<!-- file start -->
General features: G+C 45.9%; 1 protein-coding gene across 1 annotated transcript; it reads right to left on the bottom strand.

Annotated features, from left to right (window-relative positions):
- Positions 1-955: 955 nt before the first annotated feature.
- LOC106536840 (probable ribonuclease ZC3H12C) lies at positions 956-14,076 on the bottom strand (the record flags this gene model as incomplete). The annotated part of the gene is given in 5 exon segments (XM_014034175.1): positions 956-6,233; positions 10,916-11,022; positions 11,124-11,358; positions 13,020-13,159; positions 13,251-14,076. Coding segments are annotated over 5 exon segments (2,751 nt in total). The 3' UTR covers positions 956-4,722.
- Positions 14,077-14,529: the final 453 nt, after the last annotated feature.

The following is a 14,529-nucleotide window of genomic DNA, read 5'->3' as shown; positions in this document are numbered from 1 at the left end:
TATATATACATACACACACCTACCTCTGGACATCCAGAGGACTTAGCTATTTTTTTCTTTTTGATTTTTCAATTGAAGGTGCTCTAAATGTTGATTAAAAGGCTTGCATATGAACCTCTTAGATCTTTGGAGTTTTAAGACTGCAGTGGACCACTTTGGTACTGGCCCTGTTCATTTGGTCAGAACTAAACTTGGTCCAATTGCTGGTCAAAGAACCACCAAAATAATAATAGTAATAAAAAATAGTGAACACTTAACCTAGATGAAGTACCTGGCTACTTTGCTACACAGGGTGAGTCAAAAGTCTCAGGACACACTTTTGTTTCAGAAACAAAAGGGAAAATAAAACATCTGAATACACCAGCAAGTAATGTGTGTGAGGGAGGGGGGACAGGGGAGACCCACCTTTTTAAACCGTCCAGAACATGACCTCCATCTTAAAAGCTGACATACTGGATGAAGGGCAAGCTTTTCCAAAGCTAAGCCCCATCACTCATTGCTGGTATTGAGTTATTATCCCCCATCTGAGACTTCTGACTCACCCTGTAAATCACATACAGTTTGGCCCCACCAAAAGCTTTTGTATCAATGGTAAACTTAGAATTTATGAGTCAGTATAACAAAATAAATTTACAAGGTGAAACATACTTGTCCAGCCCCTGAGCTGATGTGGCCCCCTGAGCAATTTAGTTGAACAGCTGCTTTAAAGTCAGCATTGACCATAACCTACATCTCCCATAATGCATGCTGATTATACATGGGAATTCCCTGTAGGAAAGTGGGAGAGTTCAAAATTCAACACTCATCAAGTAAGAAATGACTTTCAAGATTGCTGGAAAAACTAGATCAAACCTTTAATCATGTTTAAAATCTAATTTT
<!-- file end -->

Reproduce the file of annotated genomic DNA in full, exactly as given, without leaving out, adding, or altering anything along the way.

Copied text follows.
General features: G+C 45.9%; 1 protein-coding gene across 1 annotated transcript; it reads right to left on the bottom strand.

Annotated features, from left to right (window-relative positions):
- Positions 1-955: 955 nt before the first annotated feature.
- LOC106536840 (probable ribonuclease ZC3H12C) lies at positions 956-14,076 on the bottom strand (the record flags this gene model as incomplete). The annotated part of the gene is given in 5 exon segments (XM_014034175.1): positions 956-6,233; positions 10,916-11,022; positions 11,124-11,358; positions 13,020-13,159; positions 13,251-14,076. Coding segments are annotated over 5 exon segments (2,751 nt in total). The 3' UTR covers positions 956-4,722.
- Positions 14,077-14,529: the final 453 nt, after the last annotated feature.

The following is a 14,529-nucleotide window of genomic DNA, read 5'->3' as shown; positions in this document are numbered from 1 at the left end:
TATATATACATACACACACCTACCTCTGGACATCCAGAGGACTTAGCTATTTTTTTCTTTTTGATTTTTCAATTGAAGGTGCTCTAAATGTTGATTAAAAGGCTTGCATATGAACCTCTTAGATCTTTGGAGTTTTAAGACTGCAGTGGACCACTTTGGTACTGGCCCTGTTCATTTGGTCAGAACTAAACTTGGTCCAATTGCTGGTCAAAGAACCACCAAAATAATAATAGTAATAAAAAATAGTGAACACTTAACCTAGATGAAGTACCTGGCTACTTTGCTACACAGGGTGAGTCAAAAGTCTCAGGACACACTTTTGTTTCAGAAACAAAAGGGAAAATAAAACATCTGAATACACCAGCAAGTAATGTGTGTGAGGGAGGGGGGACAGGGGAGACCCACCTTTTTAAACCGTCCAGAACATGACCTCCATCTTAAAAGCTGACATACTGGATGAAGGGCAAGCTTTTCCAAAGCTAAGCCCCATCACTCATTGCTGGTATTGAGTTATTATCCCCCATCTGAGACTTCTGACTCACCCTGTAAATCACATACAGTTTGGCCCCACCAAAAGCTTTTGTATCAATGGTAAACTTAGAATTTATGAGTCAGTATAACAAAATAAATTTACAAGGTGAAACATACTTGTCCAGCCCCTGAGCTGATGTGGCCCCCTGAGCAATTTAGTTGAACAGCTGCTTTAAAGTCAGCATTGACCATAACCTACATCTCCCATAATGCATGCTGATTATACATGGGAATTCCCTGTAGGAAAGTGGGAGAGTTCAAAATTCAACACTCATCAAGTAAGAAATGACTTTCAAGATTGCTGGAAAAACTAGATCAAACCTTTAATCATGTTTAAAATCTAATTTT